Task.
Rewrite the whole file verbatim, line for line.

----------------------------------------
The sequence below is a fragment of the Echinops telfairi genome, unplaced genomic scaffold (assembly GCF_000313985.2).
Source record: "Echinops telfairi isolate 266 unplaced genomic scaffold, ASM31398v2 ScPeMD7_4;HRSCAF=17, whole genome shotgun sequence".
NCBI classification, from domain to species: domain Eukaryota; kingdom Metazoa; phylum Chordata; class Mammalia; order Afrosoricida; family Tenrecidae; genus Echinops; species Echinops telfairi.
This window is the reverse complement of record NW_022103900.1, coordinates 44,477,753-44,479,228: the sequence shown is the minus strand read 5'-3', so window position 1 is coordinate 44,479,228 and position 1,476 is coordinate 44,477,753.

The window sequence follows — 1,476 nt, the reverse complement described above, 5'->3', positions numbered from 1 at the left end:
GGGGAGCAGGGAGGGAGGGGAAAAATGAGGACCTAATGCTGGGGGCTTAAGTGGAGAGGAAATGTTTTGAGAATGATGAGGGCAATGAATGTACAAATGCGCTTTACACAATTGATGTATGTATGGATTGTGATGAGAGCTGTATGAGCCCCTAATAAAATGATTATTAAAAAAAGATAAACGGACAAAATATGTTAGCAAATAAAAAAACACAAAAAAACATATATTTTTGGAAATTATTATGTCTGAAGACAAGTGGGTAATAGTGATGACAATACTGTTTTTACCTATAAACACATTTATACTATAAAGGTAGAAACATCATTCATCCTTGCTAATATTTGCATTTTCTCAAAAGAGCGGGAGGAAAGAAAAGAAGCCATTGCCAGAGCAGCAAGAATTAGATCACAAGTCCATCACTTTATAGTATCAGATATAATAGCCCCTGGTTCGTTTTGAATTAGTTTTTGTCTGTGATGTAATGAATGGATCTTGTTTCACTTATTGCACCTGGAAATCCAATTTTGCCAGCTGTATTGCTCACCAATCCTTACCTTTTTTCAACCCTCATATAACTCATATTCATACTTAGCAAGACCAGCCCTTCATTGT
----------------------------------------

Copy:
The sequence below is a fragment of the Echinops telfairi genome, unplaced genomic scaffold (assembly GCF_000313985.2).
Source record: "Echinops telfairi isolate 266 unplaced genomic scaffold, ASM31398v2 ScPeMD7_4;HRSCAF=17, whole genome shotgun sequence".
NCBI classification, from domain to species: domain Eukaryota; kingdom Metazoa; phylum Chordata; class Mammalia; order Afrosoricida; family Tenrecidae; genus Echinops; species Echinops telfairi.
This window is the reverse complement of record NW_022103900.1, coordinates 44,477,753-44,479,228: the sequence shown is the minus strand read 5'-3', so window position 1 is coordinate 44,479,228 and position 1,476 is coordinate 44,477,753.

The window sequence follows — 1,476 nt, the reverse complement described above, 5'->3', positions numbered from 1 at the left end:
GGGGAGCAGGGAGGGAGGGGAAAAATGAGGACCTAATGCTGGGGGCTTAAGTGGAGAGGAAATGTTTTGAGAATGATGAGGGCAATGAATGTACAAATGCGCTTTACACAATTGATGTATGTATGGATTGTGATGAGAGCTGTATGAGCCCCTAATAAAATGATTATTAAAAAAAGATAAACGGACAAAATATGTTAGCAAATAAAAAAACACAAAAAAACATATATTTTTGGAAATTATTATGTCTGAAGACAAGTGGGTAATAGTGATGACAATACTGTTTTTACCTATAAACACATTTATACTATAAAGGTAGAAACATCATTCATCCTTGCTAATATTTGCATTTTCTCAAAAGAGCGGGAGGAAAGAAAAGAAGCCATTGCCAGAGCAGCAAGAATTAGATCACAAGTCCATCACTTTATAGTATCAGATATAATAGCCCCTGGTTCGTTTTGAATTAGTTTTTGTCTGTGATGTAATGAATGGATCTTGTTTCACTTATTGCACCTGGAAATCCAATTTTGCCAGCTGTATTGCTCACCAATCCTTACCTTTTTTCAACCCTCATATAACTCATATTCATACTTAGCAAGACCAGCCCTTCATTGT